Sunday 7 June 2020

Miniature World Building

When we talk about world-building in fiction, it sounds like something huge. We think Lord of the Rings or Game of Thrones with their great historical backstories, myriad characters and entire languages. Or we think of the intricacies of science fiction – creating believable alternate realities or different scientific laws. Then there are books like Watership Down, where Richard Adams spins a mythology and history around real rabbit behaviour. Where books that take the reader into other worlds work, they’re deep and involving, they never for a moment give you cause to stop and question their plausibility.

But world-building works on a small scale too.

One of my favourite childhood books was Five Dolls in a House by Helen Clare. I can’t tell you where it came from or who gave it to me. It seems like a book I always had.

My well-read copy of Five Dolls in a House by Helen Clare, illustrated by Cecil Leslie

You can tell right from the start that some serious world building is going on here. Many – perhaps most – books that take their world-building seriously will provide readers with a map. There’s no map in Five Dolls in a House. Instead, there’s a section of the house. Oh yes! It’s like a signpost to say, ‘Here’s the world you’re in right now. Focus on this.’ And how many times I flicked back through the pages to work out who was where at various points of the story, how often I simply examined the picture and wished I owned this house myself.

Section of dolls' house from Five Dolls in a House by Helen Clare, illustrated by Cecil Leslie

The premise of the story is that Elizabeth wonders what the dolls in her dolls’ house do when she’s finished playing with them and closed the front of the house. She peeks in the window but of course the dolls are just lying where she left them. Then all at once Elizabeth finds herself walking up to the front door of the house. This strange magic isn’t referred to at all; Elizabeth just accepts it without question and I, as a reader, went along with her. When Elizabeth meets the dolls she tries to explain who she is, and the dolls take her explanation that she owns the house and the fact that she already knows all their names to mean that she is their landlady.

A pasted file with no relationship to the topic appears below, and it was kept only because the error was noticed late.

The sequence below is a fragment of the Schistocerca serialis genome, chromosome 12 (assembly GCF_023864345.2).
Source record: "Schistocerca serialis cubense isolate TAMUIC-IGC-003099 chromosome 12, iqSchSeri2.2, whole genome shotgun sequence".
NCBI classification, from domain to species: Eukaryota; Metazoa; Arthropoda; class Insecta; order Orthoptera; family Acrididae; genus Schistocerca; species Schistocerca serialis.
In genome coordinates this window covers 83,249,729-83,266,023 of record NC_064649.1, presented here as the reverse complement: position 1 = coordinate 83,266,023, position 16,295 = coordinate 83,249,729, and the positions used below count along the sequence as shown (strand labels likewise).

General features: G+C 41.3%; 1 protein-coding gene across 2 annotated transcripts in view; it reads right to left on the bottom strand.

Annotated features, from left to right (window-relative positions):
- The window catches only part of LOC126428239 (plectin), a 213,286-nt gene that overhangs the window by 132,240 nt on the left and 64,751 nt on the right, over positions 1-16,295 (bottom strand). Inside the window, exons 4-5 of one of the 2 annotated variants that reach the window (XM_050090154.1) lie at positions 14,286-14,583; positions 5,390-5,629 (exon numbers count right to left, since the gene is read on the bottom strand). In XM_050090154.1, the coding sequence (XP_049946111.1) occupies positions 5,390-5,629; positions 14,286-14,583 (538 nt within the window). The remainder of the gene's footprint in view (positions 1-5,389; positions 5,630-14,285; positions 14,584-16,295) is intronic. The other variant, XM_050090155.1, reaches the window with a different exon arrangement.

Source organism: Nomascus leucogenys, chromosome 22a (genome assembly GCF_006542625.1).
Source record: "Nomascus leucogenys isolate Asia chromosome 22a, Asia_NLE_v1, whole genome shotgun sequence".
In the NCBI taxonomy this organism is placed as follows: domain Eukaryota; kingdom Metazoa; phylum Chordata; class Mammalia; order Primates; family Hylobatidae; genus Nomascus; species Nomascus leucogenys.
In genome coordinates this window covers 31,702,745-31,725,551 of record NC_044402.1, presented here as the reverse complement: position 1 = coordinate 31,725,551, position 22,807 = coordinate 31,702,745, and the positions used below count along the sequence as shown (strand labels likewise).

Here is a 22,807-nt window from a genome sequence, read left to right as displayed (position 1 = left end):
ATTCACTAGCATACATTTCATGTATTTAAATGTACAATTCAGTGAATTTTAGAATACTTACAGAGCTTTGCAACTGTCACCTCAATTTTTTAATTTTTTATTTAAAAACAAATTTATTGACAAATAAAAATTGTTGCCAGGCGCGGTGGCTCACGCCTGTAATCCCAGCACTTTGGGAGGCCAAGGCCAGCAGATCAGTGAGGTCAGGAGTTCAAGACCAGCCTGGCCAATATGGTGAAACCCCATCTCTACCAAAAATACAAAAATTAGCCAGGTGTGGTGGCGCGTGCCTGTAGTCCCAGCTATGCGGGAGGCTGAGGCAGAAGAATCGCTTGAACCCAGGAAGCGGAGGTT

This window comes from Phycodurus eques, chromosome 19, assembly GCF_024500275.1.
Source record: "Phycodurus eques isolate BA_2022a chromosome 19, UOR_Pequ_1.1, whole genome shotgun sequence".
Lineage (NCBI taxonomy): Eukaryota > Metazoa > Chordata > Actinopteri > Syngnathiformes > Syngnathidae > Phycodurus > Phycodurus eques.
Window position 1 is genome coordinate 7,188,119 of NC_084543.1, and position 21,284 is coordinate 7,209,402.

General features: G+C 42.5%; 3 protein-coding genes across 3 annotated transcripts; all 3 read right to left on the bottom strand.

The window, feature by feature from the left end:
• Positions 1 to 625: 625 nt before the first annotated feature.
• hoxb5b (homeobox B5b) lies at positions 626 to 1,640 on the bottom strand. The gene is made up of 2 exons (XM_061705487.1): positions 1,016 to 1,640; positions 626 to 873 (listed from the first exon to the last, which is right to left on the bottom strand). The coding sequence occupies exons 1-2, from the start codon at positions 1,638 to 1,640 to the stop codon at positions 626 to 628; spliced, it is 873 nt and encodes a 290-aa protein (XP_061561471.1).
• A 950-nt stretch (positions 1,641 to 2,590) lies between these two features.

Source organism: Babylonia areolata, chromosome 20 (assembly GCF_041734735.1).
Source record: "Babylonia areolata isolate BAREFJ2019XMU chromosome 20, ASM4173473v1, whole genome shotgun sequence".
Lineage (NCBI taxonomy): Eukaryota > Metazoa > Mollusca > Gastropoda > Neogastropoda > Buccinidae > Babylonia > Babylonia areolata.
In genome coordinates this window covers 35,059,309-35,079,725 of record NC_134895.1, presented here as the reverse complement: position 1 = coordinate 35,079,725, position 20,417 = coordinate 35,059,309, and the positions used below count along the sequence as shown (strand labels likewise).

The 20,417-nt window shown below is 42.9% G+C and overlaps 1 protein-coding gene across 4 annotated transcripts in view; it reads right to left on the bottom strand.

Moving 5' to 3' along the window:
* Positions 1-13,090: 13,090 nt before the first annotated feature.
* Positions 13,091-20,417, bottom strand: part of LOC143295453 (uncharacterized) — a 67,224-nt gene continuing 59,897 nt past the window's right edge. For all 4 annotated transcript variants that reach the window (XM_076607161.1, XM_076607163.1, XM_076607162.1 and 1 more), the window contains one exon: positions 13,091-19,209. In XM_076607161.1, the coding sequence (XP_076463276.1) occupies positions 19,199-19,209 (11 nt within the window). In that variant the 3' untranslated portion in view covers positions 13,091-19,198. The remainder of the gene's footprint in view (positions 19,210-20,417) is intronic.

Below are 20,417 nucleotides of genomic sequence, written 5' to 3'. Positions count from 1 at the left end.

Every detail of the dolls’ world is considered. They moan about how dreadful it is to live in a house where the whole of the front comes off sometimes. They have to pretend to have dinner because all the food in the house is made of plaster (Elizabeth remedies this with a chocolate biscuit and jellies). Some pet mice take up residence in the house and the dolls use them as horses to pull a little carriage (with disastrous results!).

It’s a joy! The characters are gorgeous – Vanessa, the eldest who is a terrible snob, Jane, the beauty, Amanda, clever and naughty, Jacqueline, the French paying guest, Lupin, who always goes about in her vest much to Vanessa’s disapproval, and the monkey who lives on the roof and is always making cheeky comments and causing mischief.

So much is packed into this short book. As with many chapter books for younger readers, each chapter is a complete story but the whole has a narrative that reaches a satisfying conclusion. Long after I was grown up, I did discover that there were sequels to the story, but I can’t bear to read them. For me Five Dolls in a House is a completely perfect miniature world and I don’t want to know any more.

This post is part of a collection of seven about children's books that I love. You can see the original post here, with links to all the books I've written about.

1 comment:

  1. i HAVE to reread this now. I'd forgotten about the monkey but i think one reason i loved it is because I ALSO had a toy monkey


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